Don't be giving me more things to lose sleep over...

Re: worn cam, clatter

Posted: Sun Dec 05, 2010 6:58 am
by xrad
Yep, those marks...see what the cam shaft and bearing caps look like when you pull the cam....Clogged oil port?

Re: worn cam, clatter

Posted: Mon Dec 06, 2010 2:44 pm
by kens
I once had the exact same problem on my 2.0 V6 turbo 164. My wife even mentioned that it sounded like playing cards on bicycle spokes.

The #5 lifter was slightly concave. I replaced just the lifter, noise went away. No more related problems.

Re: worn cam, clatter

Posted: Mon Dec 06, 2010 4:15 pm
by xrad
yep, that would work for one lifter. but both lobes worn..unusual..

Re: worn cam, clatter

Posted: Mon Dec 06, 2010 4:26 pm
by ghnl
Yes, both lobes are worn. If I had taken a photo with more of a 'side view' of the lobe the change in shape would be more obvious. The other cam lobes appear good.

How would I check for adequate oil supply to the cam? I assume it comes up via the oil passages that have the O-ring & roll pin between the block & head.

Re: worn cam, clatter

Posted: Tue Dec 07, 2010 1:29 pm
by xrad
I would think that you have to pull the head and really clean everything out to be sure.

Re: worn cam, clatter

Posted: Wed Dec 08, 2010 2:54 am
by Typhoon90
You know what I see on the sides of that lifter? Corrosion pitting. If that has happened, I be that lifter has stuck at some stage, that'll wipe out a cam lobe.

Regards, Andrew.

Re: worn cam, clatter

Posted: Sun Dec 12, 2010 2:10 pm
by ghnl
I removed the left side camshaft for a closer look. It is obvious more lobes are worn (perhaps all of them?). The bearings look good. I am still concerned about whether the cam is getting an adequate oil supply. If I can attribute this to the PO using the 'wrong' type of oil (inadequate zinc) then I'll feel better about replacing the cams/lifters and driving it.
lobes #4.jpg
lobes #4.jpg (27.42 KiB) Viewed 4390 times
lobes #5.jpg
lobes #5.jpg (27.23 KiB) Viewed 4389 times
lobes #6.jpg
lobes #6.jpg (27.01 KiB) Viewed 4392 times
Would it be feasible to crank the engine with the left cam shaft removed & spark plugs out and watch for oil being delivered to the (empty) cam bearings? The timing belt is still in place (I have documented evidence the timing belt was replaced ~ 7,000 miles ago and I was not planning to replace it unless that would be foolish with new cams). Will the cam pulley remain in place with the camshaft removed?

Re: worn cam, clatter

Posted: Sun Dec 12, 2010 4:32 pm
by xrad
I there is a cam position where you can turn the engine and not touch a valve, if you crank by hand...maybe then you can find the safety spot BEFORE electric cranking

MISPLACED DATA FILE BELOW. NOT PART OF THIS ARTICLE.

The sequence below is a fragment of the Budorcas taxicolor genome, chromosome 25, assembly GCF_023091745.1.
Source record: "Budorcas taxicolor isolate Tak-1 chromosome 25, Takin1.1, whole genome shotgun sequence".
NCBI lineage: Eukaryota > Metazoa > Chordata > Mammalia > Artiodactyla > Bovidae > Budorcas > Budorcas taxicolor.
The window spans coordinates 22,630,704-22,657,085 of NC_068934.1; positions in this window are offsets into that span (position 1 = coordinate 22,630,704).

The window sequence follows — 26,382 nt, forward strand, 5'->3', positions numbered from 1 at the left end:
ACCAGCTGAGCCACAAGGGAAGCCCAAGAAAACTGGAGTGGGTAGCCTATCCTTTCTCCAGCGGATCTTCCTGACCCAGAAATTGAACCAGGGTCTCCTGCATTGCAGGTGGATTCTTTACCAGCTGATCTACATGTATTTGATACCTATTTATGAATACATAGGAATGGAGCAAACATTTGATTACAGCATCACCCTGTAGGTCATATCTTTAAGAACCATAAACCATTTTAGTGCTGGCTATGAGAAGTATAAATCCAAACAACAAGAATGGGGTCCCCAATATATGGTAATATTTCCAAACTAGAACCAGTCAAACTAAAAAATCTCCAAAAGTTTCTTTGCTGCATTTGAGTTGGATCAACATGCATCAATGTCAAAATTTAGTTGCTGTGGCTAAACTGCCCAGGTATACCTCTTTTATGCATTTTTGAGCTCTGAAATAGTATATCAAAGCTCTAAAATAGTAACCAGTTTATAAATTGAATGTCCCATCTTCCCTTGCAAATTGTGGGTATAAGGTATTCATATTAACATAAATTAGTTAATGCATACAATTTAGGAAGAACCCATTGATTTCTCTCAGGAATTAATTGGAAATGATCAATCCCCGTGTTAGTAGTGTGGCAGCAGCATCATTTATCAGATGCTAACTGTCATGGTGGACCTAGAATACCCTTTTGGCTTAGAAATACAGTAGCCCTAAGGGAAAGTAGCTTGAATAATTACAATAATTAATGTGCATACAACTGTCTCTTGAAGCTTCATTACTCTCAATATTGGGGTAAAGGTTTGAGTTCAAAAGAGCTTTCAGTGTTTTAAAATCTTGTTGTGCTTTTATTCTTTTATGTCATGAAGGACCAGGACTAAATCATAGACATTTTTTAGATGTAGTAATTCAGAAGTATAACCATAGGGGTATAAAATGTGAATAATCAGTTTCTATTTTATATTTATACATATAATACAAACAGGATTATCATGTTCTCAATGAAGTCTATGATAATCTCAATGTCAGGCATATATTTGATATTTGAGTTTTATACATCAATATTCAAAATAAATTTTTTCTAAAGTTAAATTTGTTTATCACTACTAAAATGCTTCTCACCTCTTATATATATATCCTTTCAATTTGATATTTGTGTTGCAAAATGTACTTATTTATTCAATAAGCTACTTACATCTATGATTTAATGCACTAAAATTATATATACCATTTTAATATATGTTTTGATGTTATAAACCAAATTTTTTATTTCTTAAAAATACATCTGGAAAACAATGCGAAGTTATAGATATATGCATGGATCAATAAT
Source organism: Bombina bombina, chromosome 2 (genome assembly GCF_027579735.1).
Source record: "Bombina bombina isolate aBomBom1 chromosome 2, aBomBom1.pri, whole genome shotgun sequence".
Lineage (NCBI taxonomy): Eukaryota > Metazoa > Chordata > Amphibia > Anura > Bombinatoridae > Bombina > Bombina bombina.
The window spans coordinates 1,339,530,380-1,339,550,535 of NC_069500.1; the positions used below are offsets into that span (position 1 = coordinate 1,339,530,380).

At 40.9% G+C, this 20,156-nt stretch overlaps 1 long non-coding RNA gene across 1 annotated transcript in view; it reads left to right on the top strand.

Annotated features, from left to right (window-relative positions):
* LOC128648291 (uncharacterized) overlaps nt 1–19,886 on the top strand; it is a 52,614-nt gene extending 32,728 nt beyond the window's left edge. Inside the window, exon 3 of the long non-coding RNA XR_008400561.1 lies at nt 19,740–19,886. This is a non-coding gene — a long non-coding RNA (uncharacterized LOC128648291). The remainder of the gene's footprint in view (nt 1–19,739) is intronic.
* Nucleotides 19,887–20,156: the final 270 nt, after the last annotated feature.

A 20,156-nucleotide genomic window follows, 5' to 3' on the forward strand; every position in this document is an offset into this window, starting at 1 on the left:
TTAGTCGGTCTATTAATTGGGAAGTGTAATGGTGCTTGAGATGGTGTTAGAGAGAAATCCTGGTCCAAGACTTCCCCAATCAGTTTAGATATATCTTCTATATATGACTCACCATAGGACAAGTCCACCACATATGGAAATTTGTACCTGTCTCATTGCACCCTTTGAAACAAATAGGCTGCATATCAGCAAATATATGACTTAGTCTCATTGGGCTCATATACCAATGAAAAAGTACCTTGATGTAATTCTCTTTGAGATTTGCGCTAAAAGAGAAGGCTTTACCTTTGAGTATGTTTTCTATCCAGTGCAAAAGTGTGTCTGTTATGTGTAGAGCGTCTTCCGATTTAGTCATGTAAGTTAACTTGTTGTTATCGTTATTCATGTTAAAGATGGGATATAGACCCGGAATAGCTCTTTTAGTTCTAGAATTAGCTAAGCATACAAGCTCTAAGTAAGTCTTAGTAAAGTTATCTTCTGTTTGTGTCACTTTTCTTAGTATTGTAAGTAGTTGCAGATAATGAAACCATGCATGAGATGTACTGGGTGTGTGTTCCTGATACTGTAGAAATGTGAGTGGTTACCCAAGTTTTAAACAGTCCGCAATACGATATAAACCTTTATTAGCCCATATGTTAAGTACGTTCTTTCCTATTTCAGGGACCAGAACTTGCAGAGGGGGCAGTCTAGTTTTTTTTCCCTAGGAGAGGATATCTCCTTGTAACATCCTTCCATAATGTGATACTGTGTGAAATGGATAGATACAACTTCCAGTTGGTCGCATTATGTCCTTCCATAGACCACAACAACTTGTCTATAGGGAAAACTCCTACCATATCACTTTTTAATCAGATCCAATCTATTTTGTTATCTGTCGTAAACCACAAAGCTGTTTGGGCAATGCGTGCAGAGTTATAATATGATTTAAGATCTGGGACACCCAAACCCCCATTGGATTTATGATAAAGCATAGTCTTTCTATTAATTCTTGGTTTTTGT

WOW those are some worn lobes!! looks like a blown racing engine! lifter bores need to be checked closely

did a shim slide off and wedge in the valve spring or something?

could be no oil to this area

What does the other cam look like?

Bad oil pump?

Re: worn cam, clatter

Posted: Sun Dec 12, 2010 6:26 pm
by ghnl
xrad wrote:there is a cam position where you can turn the engine and not touch a valve, if you crank by hand...maybe then you can find the safety spot BEFORE electric cranking
Yes, but I was hoping to leave both the right cam in place and the timing belt. Thus if I were to crank the engine the timing belt will turn the right camshaft (and the left pulley sans camshaft). My thought being (if this is even do-able) is that leaving the right camshaft in place will provide 'normal' oil pressure to that side and let me see if oil is getting delivered to the left side. If I remove both camshafts & the timing belt* then crank the engine I wouldn't have to worry about valves hitting pistons but the lack of the right cam shaft leaves those cam bearings 'open' and might not prove anything.

* I was hoping to leave the timing belt in place because I wasn't planning to replace (remove) it.

So, is that even possible - to remove the one camshaft, leave the pulley & timing belt in place, crank the engine and not have either fly off?

What does the other cam look like?
I have to take the right cam cover off (again...), remove that cam and get a good look. My memory is that it is not as worn as the bad left lobes.
Bad oil pump?
Oil pressure via dash gauge (new sender) is good. With a warm engine about 20 psi at idle, 65-70 psi running (~ 2,000 rpm & above).